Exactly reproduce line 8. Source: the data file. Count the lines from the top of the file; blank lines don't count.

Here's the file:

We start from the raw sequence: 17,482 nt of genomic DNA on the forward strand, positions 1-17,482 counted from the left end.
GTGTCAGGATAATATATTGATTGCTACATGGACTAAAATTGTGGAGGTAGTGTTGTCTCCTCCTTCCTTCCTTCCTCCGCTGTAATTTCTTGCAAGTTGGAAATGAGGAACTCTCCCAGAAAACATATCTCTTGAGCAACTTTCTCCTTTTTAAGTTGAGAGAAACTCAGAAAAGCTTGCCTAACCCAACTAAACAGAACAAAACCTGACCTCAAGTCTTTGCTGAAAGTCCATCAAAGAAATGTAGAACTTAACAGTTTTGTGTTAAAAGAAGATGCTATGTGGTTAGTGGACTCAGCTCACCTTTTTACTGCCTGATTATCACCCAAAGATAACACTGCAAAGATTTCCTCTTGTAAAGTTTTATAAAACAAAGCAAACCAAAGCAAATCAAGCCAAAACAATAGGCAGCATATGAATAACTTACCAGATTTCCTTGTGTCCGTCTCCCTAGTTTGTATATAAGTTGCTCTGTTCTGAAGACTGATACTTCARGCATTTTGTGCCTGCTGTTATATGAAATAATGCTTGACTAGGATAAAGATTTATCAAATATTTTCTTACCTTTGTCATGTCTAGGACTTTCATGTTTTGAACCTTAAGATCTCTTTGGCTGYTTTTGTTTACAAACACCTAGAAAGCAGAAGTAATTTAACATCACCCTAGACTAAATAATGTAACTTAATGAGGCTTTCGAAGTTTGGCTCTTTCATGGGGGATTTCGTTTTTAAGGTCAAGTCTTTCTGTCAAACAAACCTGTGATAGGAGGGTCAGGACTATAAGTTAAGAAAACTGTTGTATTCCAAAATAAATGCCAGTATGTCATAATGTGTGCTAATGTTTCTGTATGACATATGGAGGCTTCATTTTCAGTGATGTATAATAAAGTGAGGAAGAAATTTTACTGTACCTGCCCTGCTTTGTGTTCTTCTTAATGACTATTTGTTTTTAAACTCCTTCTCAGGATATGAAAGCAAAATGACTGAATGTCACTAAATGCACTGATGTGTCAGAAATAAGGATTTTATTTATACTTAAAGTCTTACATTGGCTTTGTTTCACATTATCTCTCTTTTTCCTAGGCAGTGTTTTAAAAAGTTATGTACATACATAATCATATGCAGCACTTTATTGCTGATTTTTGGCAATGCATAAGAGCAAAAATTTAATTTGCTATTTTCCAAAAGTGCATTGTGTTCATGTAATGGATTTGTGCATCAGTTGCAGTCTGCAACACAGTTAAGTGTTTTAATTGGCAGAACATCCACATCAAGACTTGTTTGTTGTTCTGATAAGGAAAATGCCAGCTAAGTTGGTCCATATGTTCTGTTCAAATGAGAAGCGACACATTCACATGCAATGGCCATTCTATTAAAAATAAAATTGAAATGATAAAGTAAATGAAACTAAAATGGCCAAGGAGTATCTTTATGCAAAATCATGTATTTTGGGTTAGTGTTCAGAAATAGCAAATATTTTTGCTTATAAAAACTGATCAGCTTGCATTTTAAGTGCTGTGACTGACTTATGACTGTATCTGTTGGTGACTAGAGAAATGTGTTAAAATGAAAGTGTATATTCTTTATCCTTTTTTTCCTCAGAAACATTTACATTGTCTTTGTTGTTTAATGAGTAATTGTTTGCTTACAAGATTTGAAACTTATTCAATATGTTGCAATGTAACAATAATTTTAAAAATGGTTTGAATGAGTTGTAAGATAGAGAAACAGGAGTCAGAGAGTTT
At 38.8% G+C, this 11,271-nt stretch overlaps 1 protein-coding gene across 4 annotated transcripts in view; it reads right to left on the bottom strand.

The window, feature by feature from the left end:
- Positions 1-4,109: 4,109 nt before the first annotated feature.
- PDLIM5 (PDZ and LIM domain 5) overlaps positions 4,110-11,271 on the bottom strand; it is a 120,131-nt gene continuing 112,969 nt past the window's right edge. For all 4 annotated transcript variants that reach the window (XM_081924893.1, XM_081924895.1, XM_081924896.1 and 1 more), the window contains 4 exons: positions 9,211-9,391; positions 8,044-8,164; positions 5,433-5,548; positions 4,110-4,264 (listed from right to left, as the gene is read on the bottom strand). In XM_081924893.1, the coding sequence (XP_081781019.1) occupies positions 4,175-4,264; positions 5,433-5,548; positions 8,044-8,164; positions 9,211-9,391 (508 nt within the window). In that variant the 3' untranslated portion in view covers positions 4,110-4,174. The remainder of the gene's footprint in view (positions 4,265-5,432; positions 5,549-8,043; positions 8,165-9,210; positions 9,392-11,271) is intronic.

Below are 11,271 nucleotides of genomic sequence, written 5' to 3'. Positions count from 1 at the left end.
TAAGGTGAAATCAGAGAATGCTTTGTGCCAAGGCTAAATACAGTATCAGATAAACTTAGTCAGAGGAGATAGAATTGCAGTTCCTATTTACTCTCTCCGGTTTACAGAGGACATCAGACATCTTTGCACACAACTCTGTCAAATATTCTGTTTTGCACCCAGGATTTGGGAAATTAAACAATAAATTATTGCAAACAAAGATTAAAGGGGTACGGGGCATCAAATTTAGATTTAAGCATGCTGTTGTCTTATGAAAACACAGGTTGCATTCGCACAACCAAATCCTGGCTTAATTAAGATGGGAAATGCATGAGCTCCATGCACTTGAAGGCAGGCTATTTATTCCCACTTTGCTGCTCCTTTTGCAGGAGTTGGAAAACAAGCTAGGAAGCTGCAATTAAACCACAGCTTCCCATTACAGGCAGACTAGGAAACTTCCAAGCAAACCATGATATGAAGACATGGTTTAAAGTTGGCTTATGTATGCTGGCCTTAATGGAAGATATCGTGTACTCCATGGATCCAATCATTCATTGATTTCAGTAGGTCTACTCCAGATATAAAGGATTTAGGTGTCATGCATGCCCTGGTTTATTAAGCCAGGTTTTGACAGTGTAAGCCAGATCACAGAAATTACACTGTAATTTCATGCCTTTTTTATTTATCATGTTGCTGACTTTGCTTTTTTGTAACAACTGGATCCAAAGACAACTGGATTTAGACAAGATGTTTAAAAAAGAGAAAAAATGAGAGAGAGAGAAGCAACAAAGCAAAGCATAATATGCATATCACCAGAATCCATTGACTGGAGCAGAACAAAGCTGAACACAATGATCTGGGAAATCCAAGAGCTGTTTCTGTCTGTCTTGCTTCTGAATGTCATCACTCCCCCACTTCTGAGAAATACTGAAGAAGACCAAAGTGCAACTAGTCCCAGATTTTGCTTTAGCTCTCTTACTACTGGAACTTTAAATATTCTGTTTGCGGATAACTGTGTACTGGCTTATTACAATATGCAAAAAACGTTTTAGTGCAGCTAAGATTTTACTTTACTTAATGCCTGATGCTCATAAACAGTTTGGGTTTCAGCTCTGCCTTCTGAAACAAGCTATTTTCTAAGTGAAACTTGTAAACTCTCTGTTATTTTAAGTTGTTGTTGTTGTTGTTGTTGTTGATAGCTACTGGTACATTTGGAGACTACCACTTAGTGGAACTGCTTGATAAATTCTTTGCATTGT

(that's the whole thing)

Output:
TAAGGTGAAATCAGAGAATGCTTTGTGCCAAGGCTAAATACAGTATCAGATAAACTTAGTCAGAGGAGATAGAATTGCAGTTCCTATTTACTCTCTCCGGTTTACAGAGGACATCAGACATCTTTGCACACAACTCTGTCAAATATTCTGTTTTGCACCCAGGATTTGGGAAATTAAACAATAAATTATTGCAAACAAAGATTAAAGGGGTACGGGGCATCAAATTTAGATTTAAGCATGCTGTTGTCTTATGAAAACACAGGTTGCATTCGCACAACCAAATCCTGGCTTAATTAAGATGGGAAATGCATGAGCTCCATGCACTTGAAGGCAGGCTATTTATTCCCACTTTGCTGCTCCTTTTGCAGGAGTTGGAAAACAAGCTAGGAAGCTGCAATTAAACCACAGCTTCCCATTACAGGCAGACTAGGAAACTTCCAAGCAAACCATGATATGAAGACATGGTTTAAAGTTGGCTTATGTATGCTGGCCTTAATGGAAGATATCGTGTACTCCATGGATCCAATCATTCATTGATTTCAGTAGGTCTACTCCAGATATAAAGGATTTAGGTGTCATGCATGCCCTGGTTTATTAAGCCAGGTTTTGACAGTGTAAGCCAGATCACAGAAATTACACTGTAATTTCATGCCTTTTTTATTTATCATGTTGCTGACTTTGCTTTTTTGTAACAACTGGATCCAAAGACAACTGGATTTAGACAAGATGTTTAAAAAAGAGAAAAAATGAGAGAGAGAGAAGCAACAAAGCAAAGCATAATATGCATATCACCAGAATCCATTGACTGGAGCAGAACAAAGCTGAACACAATGATCTGGGAAATCCAAGAGCTGTTTCTGTCTGTCTTGCTTCTGAATGTCATCACTCCCCCACTTCTGAGAAATACTGAAGAAGACCAAAGTGCAACTAGTCCCAGATTTTGCTTTAGCTCTCTTACTACTGGAACTTTAAATATTCTGTTTGCGGATAACTGTGTACTGGCTTATTACAATATGCAAAAAACGTTTTAGTGCAGCTAAGATTTTACTTTACTTAATGCCTGATGCTCATAAACAGTTTGGGTTTCAGCTCTGCCTTCTGAAACAAGCTATTTTCTAAGTGAAACTTGTAAACTCTCTGTTATTTTAAGTTGTTGTTGTTGTTGTTGTTGTTGATAGCTACTGGTACATTTGGAGACTACCACTTAGTGGAACTGCTTGATAAATTCTTTGCATTGT